LOUISVILLE, Ky. — Wednesday marks two weeks since the deadly drive-by shooting that killed an Eastern High School student and injured two others.
There have been no arrests.
Tyree Smith was shot and killed near his JCPS school bus stop at W.J. Hodge and West Chestnut Street. He died in an early morning drive-by shooting that sent children scattering through the neighborhood.
On Monday Mayor Greg Fischer said information is coming in.
Still, no arrests have been made and city and state officials are continually be asked about Louisville's high rate of gun violence. The city has reached 150 homicides for 2021. September was the city's 20th consecutive month of double-digit homicides and with three more months left in the year, it's possible Louisville could have back-to-back years of its highest number of homicides on record.
“This is a challenge all over the country. You’re seeing gun violence up everywhere and if you put together the amount of guns on the street, illegal guns, people leaving guns in their cars that are being stolen out with the type of poverty we have in America, it’s a really toxic combination," Fischer said.
Both Fischer and Gov. Andy Beshear were attending a ribbon-cutting ceremony at 29th and West Broadway on Monday about 1 mile away from where Tyree was killed and two other JCPS students were injured during the Sept. 22 shooting.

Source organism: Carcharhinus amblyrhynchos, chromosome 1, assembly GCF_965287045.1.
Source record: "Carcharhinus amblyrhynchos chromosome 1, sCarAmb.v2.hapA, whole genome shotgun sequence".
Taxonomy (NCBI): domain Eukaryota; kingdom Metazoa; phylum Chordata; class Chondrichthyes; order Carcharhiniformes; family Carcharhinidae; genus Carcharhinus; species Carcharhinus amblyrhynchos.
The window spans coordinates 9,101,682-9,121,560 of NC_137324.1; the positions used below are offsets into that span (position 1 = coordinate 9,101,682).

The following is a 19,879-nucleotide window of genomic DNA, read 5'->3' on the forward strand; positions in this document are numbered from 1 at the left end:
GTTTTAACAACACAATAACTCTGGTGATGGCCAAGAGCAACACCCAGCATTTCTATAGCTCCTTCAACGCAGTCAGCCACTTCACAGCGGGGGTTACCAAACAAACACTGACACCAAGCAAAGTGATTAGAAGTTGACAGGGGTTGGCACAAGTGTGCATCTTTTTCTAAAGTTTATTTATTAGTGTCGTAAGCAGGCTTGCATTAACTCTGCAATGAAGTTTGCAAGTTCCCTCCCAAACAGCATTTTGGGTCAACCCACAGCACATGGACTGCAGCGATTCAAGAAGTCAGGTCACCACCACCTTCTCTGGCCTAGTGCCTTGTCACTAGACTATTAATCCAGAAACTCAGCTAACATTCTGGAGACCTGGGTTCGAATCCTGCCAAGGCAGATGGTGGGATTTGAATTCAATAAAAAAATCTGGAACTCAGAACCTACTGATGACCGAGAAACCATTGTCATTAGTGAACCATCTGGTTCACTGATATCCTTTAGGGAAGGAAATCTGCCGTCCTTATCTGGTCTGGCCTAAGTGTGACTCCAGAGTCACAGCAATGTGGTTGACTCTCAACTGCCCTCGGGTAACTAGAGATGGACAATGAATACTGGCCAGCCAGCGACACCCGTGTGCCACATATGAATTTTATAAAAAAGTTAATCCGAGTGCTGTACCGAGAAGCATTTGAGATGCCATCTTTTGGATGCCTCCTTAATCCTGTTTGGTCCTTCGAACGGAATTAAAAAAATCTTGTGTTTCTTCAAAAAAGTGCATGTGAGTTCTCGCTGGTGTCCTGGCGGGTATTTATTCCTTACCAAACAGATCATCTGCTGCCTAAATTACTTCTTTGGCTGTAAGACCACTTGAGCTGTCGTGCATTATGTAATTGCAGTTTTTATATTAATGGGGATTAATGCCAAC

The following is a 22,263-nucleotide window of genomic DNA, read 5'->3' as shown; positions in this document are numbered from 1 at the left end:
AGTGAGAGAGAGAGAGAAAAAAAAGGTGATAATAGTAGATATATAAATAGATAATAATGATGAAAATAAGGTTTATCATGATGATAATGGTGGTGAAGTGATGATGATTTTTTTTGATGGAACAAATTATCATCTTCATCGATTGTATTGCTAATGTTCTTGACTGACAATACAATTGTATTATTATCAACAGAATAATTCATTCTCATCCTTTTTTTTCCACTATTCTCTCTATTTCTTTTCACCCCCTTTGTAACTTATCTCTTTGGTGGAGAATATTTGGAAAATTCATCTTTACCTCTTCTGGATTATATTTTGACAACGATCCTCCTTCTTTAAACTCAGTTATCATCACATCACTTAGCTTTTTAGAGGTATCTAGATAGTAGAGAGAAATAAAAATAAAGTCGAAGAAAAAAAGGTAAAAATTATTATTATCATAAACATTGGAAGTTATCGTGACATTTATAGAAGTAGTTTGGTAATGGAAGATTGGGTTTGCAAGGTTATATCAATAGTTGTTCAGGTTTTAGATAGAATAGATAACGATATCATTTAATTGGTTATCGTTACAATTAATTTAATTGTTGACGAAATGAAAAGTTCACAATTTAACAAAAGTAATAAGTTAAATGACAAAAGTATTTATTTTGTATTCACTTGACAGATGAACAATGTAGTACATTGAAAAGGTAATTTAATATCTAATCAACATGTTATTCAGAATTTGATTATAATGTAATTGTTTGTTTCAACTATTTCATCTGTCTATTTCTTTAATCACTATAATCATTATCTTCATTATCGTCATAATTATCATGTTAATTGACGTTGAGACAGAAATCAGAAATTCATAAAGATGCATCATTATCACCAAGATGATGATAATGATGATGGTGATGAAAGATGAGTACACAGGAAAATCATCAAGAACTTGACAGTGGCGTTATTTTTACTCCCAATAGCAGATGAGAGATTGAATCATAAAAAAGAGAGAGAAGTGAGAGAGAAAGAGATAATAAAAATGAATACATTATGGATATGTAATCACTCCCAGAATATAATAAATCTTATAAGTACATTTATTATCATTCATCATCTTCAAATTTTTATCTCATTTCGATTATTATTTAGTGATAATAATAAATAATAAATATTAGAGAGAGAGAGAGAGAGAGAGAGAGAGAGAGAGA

Beshear was asked about LMPD Chief Erika Shields' support of Jefferson County Public Schools having its own police department, saying in times of crime and tragedy involving young people critical information can often elude a police department not ingrained in the school system.
“I think we’ve got to listen to this community and to understand the impacts of law enforcement and the level of law enforcement in schools. I understand the needs LMPD is talking about but understand every single part of it and that takes a lot of listening.”
Kimberly Moore is the executive director of Joshua Community Connectors, a nonprofit helping young adults in the Russell Neighborhood and beyond overcome mental health, housing and employment barriers.
Moore's front door is half a block from where Tyree was shot and killed nearly two weeks ago.
“One of the things I’ll tell you about this area is people couldn’t come down here if they didn’t have a collaborative spirit," Moore told Spectrum News.
JCC is one of several organizations on the same block working to build up families and helping them avoid or emerge from poverty. The organization also supports young adults during times of crisis.
Moore said there are many examples of neighborhoods in the West End being overlooked by city services and governance.
“Prior to that shooting, we had asked for LMPD to be over here, to be told that they didn't have enough resources for people, for officers to sit on the bus stop. After he was killed, people (sat) on the bus stop for a couple days. We asked for better lighting and we just got a street light and we asked last year," Moore said.
“Community centers are closed. Young people don’t have anything to do and so they are going to get in trouble. Things are going to happen and we have to talk about it, nobody wants to talk about it.”
Moore hopes the distance between area leaders and what's happening on the ground is a gap that’s closing.
“I think we all have to re-evaluate the way we do business to see what we can do to save lives.”